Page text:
Do you enjoy camping in rustic forest service campsites without hookups? Maybe you like your campsites even more primitive and secluded and opt for dispersed camping, also known by RVers as boondocking. If you are camping without hookups either in a campground or in the boondocks then you are “dry camping”. Dry camping is typically defined as camping without hooking up the RV to a water spigot, electrical service or a sewer system.

One great thing about dry camping is you can enjoy all the creature comforts of home without the need for shore power (120 volt electrical outlet).  RVers can do it all with the 12 volts supplied by their batteries,  powering lights, TV, heater fan, radio, water pump, exhaust fans and the electronics that keep our refrigerator and water heater operating.

In fact, a dry camper could lose their entire 120 volt system in their RV and get along just fine. On the other hand, lose your 12 volt system and you are surrendering your idyllic campsite for a distant RV repair shop. However, if you have some basic tools and knowledge of the 12 volt system you can relax and stay put. 12 volts is one of the most important systems in your RV and one of the most likely to need repair. Fortunately, it is also the most field repairable in terms of parts, diagnostics, tools and repair time.

A basic 12 volt repair kit can be assembled with the following items:


Various Crimp Connectors, Fuses & Wire:            
For parts you will need a selection of 12 volt fuses compatible to your RV, some crimp connectors of various sizes and styles and a short length of 14 gauge wire or two. Sorry you MacGyver types, foil gum wrappers has no place in your 12 volt repair kit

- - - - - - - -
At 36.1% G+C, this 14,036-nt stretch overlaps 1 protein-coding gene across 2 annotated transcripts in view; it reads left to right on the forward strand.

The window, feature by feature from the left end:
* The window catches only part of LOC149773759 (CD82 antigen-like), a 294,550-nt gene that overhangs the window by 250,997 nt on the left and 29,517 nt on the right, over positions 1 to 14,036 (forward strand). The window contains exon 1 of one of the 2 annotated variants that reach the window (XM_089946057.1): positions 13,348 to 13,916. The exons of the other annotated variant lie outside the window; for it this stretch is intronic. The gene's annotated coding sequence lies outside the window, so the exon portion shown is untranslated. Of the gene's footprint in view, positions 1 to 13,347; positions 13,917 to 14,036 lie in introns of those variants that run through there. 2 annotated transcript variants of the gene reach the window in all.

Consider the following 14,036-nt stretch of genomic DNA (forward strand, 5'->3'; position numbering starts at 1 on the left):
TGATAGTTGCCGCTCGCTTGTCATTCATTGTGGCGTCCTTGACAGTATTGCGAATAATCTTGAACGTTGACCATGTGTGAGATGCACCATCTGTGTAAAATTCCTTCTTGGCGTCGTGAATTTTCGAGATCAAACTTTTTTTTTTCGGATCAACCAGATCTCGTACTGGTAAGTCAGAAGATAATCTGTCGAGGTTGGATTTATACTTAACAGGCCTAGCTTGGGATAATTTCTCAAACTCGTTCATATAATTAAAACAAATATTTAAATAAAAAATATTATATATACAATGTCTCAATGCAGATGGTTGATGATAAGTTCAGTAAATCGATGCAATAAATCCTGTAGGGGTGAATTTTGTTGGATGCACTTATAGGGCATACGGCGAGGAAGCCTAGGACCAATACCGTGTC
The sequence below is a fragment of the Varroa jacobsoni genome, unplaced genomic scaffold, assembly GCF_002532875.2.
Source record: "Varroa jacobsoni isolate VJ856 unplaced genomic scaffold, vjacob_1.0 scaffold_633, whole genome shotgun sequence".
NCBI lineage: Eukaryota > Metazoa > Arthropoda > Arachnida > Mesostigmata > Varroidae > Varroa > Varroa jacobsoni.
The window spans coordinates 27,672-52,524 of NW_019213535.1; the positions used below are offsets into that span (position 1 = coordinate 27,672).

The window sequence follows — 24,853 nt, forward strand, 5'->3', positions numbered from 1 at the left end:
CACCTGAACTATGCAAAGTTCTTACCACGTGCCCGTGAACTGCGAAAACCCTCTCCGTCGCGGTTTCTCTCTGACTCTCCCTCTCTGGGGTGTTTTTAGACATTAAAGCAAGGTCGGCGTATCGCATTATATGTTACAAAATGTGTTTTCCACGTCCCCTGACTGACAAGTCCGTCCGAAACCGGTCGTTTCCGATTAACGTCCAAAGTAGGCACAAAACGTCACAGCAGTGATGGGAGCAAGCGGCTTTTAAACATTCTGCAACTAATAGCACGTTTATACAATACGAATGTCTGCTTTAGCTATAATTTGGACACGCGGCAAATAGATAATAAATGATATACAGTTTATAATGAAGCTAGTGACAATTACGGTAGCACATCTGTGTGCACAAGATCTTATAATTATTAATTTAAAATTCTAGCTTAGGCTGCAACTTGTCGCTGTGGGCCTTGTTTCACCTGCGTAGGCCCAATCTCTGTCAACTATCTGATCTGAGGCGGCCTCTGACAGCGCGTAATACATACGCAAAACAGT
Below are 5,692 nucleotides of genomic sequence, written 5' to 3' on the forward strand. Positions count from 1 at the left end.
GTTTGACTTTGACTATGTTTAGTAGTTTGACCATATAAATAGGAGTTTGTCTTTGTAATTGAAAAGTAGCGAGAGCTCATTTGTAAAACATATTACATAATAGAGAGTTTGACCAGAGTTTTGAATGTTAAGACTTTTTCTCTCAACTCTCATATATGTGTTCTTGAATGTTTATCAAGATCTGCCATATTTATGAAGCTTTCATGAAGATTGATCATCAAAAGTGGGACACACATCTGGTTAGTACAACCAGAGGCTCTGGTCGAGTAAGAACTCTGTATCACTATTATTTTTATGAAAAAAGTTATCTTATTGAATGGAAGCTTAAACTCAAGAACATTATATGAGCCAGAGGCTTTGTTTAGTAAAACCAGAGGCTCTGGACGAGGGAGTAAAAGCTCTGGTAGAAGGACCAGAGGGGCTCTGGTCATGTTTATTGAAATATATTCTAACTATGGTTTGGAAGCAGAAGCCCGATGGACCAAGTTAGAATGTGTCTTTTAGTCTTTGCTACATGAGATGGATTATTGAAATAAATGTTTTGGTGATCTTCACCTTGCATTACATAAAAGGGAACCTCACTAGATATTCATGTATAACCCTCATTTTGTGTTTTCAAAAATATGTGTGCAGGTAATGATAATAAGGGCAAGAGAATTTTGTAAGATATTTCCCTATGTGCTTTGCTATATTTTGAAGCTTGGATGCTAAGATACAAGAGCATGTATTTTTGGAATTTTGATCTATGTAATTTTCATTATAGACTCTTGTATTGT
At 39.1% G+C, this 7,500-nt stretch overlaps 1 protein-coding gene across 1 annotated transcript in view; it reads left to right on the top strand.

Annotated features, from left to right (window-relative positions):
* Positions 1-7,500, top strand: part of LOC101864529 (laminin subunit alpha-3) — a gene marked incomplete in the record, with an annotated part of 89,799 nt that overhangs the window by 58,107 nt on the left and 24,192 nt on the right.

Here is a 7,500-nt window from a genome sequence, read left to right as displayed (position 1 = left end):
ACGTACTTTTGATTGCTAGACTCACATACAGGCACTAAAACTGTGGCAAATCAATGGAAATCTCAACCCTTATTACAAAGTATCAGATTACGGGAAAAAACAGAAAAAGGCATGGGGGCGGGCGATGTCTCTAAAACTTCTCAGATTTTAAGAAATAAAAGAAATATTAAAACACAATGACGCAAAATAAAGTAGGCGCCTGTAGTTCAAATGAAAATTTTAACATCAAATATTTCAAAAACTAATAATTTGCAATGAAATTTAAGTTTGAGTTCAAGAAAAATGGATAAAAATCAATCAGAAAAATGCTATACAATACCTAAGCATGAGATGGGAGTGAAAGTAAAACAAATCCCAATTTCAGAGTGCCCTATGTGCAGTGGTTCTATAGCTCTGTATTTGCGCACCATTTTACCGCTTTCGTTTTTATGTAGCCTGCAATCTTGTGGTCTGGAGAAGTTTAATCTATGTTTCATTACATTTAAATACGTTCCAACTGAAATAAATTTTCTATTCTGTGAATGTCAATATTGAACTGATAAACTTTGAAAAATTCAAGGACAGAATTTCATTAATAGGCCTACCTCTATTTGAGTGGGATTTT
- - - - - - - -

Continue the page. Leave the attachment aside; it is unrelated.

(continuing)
kit 1

At the minimum, your kit should include a pair of lineman pliers, electrical tape and a 12 volt test light. If you want the “full monty”, you can add an inexpensive volt ohm meter and a pair of wire crimps/strippers. Either way, you will spend less than $25 on your 12 volt tool kit. If you are wondering where to find inexpensive tools, fuses and tape to stock your kit try Harbor Freight Tools.

For diagnostics and repair you will need some basic low voltage electrical knowledge and assurance. 12 volt repair is easier than you think and you need not be fearful. Many of the problems you are likely to encounter will be easy to solve, such as open circuits in the form of blown fuses or loose connections. Concerning safety, under normal circumstances, 12 volts will not deliver a shock and is highly unlikely to cause harm to your body as shore power can.

To gain head knowledge you should camp with a friend that is a seasoned RV owner asking them to share their 12 volt knowledge and experiences.  Next, attend a seminar or two by leading experts like "The RV Doctor" Gary Bunzer.  Gary is scheduled to speak at the 2017 Seattle RV Show February 9th – 12th and Puyallup RV Show May 4th – 7th.

Dave Helgeson
Author: Dave HelgesonEmail: This email address is being protected from spambots. You need JavaScript enabled to view it.
Dave Helgeson is the MHRV Show Director. He and his wife love to travel across the west in their RV. Dave writes about all things RVing but loves to share destinations and boondocking advice.

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